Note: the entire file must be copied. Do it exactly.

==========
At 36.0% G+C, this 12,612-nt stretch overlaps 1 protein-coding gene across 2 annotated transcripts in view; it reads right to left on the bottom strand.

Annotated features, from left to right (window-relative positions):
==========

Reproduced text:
At 36.0% G+C, this 12,612-nt stretch overlaps 1 protein-coding gene across 2 annotated transcripts in view; it reads right to left on the bottom strand.

Annotated features, from left to right (window-relative positions):